Petteri Orpo’s National Coalition continues to prepare for next year’s parliamentary elections from pole position, suggests the latest opinion poll commissioned by YLE. (Emmi Korhonen – Lehtikuva)


POPULAR SUPPORT for the National Coalition may have decreased in the summer, but the right-wing opposition party continues to hold a clear edge over other political parties in Finland, reveals the latest opinion poll by YLE.

Support for the party dipped by 2.2 percentage points to 23.7 per cent, leaving the party with a 3.9-point advantage over the Social Democrats.

The National Coalition received widespread publicity last month following the emergence of allegations against Wille Rydman (NCP), a 36-year-old second-term Member of the Parliament from Helsinki. The party leadership announced a few days later it has lost confidence in the lawmaker, prompting him to step down from the parliamentary group and councillor group in Helsinki.

Jussi Westinen, a research director at Taloustutkimus, told YLE on Thursday that the National Coalition has lost support mostly among male voters, particularly over 50-year-old ones. It nonetheless remains the most popular party among men in Finland.

The Social Democratic Party, meanwhile, saw its popularity rise by 1.1 points to 19.8 per cent, leaving it within touching distance of the 20-per-cent mark it has not hit since early 2021. Westinen viewed that it is interesting that the ruling party has managed to elevate its popularity especially among blue-collar workers.

The Finns Party, though, remains the most common choice among blue-collar workers. While support for the populist right-wing opposition party crept up by 0.4 points to 15.3 per cent, it remains lower than the past couple of years.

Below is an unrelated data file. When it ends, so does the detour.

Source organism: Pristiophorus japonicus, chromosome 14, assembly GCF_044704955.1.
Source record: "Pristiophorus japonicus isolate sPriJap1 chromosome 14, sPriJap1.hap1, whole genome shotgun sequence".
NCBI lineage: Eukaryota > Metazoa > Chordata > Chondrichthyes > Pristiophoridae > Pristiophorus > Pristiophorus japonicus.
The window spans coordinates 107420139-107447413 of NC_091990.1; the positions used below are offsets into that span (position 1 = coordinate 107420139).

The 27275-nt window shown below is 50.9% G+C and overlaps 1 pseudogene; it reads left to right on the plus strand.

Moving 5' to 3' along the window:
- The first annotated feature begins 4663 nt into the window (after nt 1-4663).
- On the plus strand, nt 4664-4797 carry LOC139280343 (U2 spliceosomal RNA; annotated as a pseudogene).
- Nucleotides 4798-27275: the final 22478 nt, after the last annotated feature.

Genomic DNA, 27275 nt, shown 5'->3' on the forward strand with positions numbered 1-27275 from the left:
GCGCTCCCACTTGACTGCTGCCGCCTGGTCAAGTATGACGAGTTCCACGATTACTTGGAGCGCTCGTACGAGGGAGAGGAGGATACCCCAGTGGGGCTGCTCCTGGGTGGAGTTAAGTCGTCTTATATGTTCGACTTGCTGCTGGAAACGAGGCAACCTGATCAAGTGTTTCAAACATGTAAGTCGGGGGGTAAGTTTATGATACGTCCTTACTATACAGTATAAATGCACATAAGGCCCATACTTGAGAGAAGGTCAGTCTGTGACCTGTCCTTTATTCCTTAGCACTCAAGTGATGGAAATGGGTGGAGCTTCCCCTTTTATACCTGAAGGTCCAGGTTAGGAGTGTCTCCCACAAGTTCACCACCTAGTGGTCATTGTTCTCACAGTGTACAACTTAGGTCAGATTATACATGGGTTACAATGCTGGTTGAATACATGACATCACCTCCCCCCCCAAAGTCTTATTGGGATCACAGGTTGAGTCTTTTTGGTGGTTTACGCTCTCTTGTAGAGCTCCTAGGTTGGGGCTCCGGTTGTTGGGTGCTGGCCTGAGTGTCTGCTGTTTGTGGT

“It’s noteworthy that the Finns Party’s popularity was around 18 per cent practically for all of last year, but now it has settled at the 15-per-cent level,” Westinen said to YLE.

Support for the Centre Party slid by 0.3 points to 11.8 per cent, as the centrist party lost supporters to the sleeper party and the National Coalition.

“This is clearly a problem for the Centre, if you compare it to the National Coalition or Social Democrats. The Centre would need to find a way to win back people who’ve voted for it previously,” analysed Westinen.

The Green League, though, is struggling to hold on to voters who have backed it in previous parliamentary elections more than any other party, according to him. Support for the ruling party crept up by 0.3 points to 9.7 per cent.

“People are leaving the party in all directions, in that of the Social Democrats, National Coalition and Left Alliance,” he said.

Support for the Left Alliance dropped by 0.2 points to 7.8 per cent even though the left-wing ruling party continued to benefit from the struggles of the Greens. The gains are simply being outweighed by its losses to the Social Democrats, told Westinen.

The Swedish People’s Party saw its popularity fall by 0.2 points to 4.6 per cent. The Christian Democrats and Movement Now contrastively gained 0.3 and 0.2 points, respectively, to move to 3.3 and 2.1 per cent.

Taloustutkimus carried out the poll between 6 June and 5 July. About two-thirds (1,693) of the 2,348 people contacted were able and willing to disclose the party of the candidate they would vote for if the elections were held now.

The parliamentary elections will be held on 2 April 2023.

Aleksi Teivainen – HT